For as long as I can remember, there have been nights when I’ve been held prisoner by insomnia.

Tonight is one of those nights. 

Some of it has to do with the fact that I’m a naturally hyper person.  In my family, I’m notorious for being the one who can’t sit still, the one who can only be happy if she’s listening to the sound of her own voice.  My oldest sister once told me that I had the ability to tell the longest stories about absolutely nothing.  When I was growing up, my mom always used to say, “Slow down and breathe, Lisa Marie.  Slow down and breathe.”  It was good advice then and it’s good advice now.

Some of my insomnia has to do with the various meds I take.  When I first left home for college, I’d regularly pop seven or eight capsules of Dexedrine every morning and stay up for four or five days straight.  The third day was always the best.  That was when my mind was tired enough to be open to any idea yet still so energized that it could explore those ideas.  By the fourth or fifth day, I would lie often find myself simply lying in bed and staring up at the ceiling, fascinated and frightened by the shadows taking shape above me.  When sleep did come, it was  the most wonderful and precious sleep that I’d ever had.  It was almost worth staying up for those five days just to get to sleep for 5 wonderful hours.

Of course, there were drawbacks.  Nothing is ever perfect, is it?  I’ve always suffered from asthma and not sleeping for days at a time certainly did not help my breathing.  Sometimes, by the time I finally went to sleep, it felt as if my heart was literally about to explode from my chest.  As much as I loved the way Dexedrine focused my mind, my friends complained that I was now distant and defensive.  And why wouldn’t I be?  I knew how they’d react if they knew the real reason why I was behaving the way I was.  I knew they’d sit me down and tell me about all the dangers and it wasn’t something I wanted to hear.  It was easier to just force them away on my own terms as opposed to having them abandon me on their’s.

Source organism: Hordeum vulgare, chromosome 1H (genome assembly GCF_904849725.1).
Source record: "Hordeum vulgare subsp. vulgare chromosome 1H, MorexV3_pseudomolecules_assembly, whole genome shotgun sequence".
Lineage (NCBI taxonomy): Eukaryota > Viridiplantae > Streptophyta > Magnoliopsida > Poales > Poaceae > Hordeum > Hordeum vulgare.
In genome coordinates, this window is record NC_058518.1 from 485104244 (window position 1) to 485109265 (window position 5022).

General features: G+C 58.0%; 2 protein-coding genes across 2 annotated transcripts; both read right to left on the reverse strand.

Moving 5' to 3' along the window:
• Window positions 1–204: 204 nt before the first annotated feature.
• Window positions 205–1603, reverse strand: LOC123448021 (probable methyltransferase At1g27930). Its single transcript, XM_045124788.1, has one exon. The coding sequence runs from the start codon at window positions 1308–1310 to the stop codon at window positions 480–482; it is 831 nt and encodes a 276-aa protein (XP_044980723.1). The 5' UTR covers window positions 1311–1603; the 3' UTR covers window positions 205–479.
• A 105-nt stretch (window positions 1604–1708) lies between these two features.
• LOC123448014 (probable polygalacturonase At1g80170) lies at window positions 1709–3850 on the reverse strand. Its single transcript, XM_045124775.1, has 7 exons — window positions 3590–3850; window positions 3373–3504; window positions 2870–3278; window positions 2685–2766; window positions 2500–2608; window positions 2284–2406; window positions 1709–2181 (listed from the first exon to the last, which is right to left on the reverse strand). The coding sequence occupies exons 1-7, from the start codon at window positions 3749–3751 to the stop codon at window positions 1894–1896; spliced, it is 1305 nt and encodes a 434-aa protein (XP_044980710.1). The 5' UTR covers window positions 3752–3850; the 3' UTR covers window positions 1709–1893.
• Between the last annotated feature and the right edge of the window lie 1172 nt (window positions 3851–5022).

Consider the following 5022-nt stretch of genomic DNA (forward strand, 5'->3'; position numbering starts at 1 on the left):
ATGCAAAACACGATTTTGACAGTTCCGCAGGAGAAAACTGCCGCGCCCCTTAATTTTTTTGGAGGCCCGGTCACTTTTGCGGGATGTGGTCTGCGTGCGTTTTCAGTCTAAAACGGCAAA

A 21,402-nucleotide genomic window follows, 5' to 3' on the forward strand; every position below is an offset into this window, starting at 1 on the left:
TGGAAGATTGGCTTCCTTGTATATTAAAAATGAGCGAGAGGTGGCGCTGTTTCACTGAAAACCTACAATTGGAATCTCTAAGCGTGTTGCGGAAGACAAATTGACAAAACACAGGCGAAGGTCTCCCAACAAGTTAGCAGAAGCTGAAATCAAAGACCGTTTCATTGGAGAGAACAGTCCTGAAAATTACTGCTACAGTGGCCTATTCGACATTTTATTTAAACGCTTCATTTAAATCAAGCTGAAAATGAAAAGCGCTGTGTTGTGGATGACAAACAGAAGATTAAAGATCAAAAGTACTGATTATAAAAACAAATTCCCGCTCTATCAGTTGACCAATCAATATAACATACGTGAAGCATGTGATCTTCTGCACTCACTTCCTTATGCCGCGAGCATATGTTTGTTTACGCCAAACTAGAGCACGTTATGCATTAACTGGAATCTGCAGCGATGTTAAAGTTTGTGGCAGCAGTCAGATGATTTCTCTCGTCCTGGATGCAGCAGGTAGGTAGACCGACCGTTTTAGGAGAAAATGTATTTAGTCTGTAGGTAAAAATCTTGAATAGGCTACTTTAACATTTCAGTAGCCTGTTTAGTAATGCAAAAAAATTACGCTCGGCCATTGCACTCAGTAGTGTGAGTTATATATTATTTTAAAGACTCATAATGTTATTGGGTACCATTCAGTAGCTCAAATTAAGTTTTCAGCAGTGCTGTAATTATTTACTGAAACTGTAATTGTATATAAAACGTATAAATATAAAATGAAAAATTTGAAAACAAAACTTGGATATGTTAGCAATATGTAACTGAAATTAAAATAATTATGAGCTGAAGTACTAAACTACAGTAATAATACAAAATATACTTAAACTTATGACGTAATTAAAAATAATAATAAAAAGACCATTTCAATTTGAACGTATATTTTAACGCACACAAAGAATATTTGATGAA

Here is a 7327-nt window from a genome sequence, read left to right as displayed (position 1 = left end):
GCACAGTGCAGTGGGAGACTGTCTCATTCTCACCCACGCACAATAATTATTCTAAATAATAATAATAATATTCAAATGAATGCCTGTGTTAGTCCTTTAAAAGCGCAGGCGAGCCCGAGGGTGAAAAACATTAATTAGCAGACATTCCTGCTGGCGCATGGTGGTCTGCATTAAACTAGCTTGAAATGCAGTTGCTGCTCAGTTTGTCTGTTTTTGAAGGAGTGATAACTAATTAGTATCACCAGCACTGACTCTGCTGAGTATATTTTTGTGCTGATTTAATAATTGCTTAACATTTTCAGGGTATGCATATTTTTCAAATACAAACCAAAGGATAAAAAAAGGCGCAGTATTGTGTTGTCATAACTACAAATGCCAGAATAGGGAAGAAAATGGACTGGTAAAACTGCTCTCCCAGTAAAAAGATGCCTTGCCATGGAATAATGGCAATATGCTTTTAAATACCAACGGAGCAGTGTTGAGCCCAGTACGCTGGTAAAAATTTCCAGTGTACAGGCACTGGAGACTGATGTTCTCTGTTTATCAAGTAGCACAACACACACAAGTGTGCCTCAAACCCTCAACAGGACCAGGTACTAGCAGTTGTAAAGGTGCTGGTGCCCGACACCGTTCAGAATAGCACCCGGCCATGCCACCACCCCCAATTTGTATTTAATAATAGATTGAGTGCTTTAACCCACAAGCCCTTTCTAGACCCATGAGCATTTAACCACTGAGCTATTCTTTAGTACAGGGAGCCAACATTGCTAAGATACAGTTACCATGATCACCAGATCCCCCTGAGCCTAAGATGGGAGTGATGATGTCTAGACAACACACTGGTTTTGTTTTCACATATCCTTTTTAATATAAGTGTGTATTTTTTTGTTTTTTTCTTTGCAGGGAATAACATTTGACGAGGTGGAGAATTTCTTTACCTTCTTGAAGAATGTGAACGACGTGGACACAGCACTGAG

I can still remember once trying to drive five simple miles after having been awake for five days.  Sitting in the passenger’s seat was my roommate, Kim.  After the third time that I nearly crashed while trying to change lanes, Kim ordered me to pull over and let her drive.  For years afterwards, I was so very mad at her for that.  Its only recently that I realized she wasn’t trying to make me feel like a child.  She was simply trying to get across town without getting killed.

Dexedrine not only eliminated my need to sleep but it also eliminated my need to eat.  Now, to be honest, this seemed like a pretty good deal at first.  Sometimes, it still does.  However, by the end of my first spring semester, I was 5’5 and I barely weighed 100 pounds.  When I went home for the break before starting my summer classes, I spent my days feeling listless and weak.  My voice was hoarse from days of talking nonstop.  My mom asked me if I was sick and I said I was just tired.  It had been a long semester.  She never asked me if I was abusing my meds but there was something in the way she looked at me.  It may have been my own paranoia or maybe she had figured it all out.  At the time, all I knew was that I couldn’t continue doing what I was doing. 

It wasn’t just the Dexedrine, of course.  I’ve always had a tendency to be self-destructive and abusing my meds was just the latest manifestation.  All of my life, I’ve indulged in behaviors that, taken alone, posed no threat.  Only when combined did they become dangerous.  At that time, Dexedrine was just one of the bigger parts of that combination.

I still take Dexedrine for ADD.  I take 2 capsules a day and, for the most part, they do their job well.  However, depending on when I take them, they do sometimes still keep me up.  More often than not, I still have to remind myself to go to bed.  Some nights, that reminder is all it takes.

This is not one of those nights.

And then there’s the other things that keep me up.  These are the parts of my life that I still have trouble talking about.  I hint about them.  I write lots of poems about them.  But I still can’t bring myself to speak of them aloud.  I wish I could and someday, I know I’ll have to.  But that day is not today.  These are the things that still haunt me when I sleep.  These are things that I try to hide in the darkest parts of my mind.  I hide them there because I know if I reveal them, most people will no longer look at me and see Lisa.  Instead, they’ll just see another victim.  That’s probably my greatest fear, to be defined by the actions of others as opposed to being defined on the basis of who I am.

I am not a victim because, in the end, the day is mine.

And someday soon, the night will be too.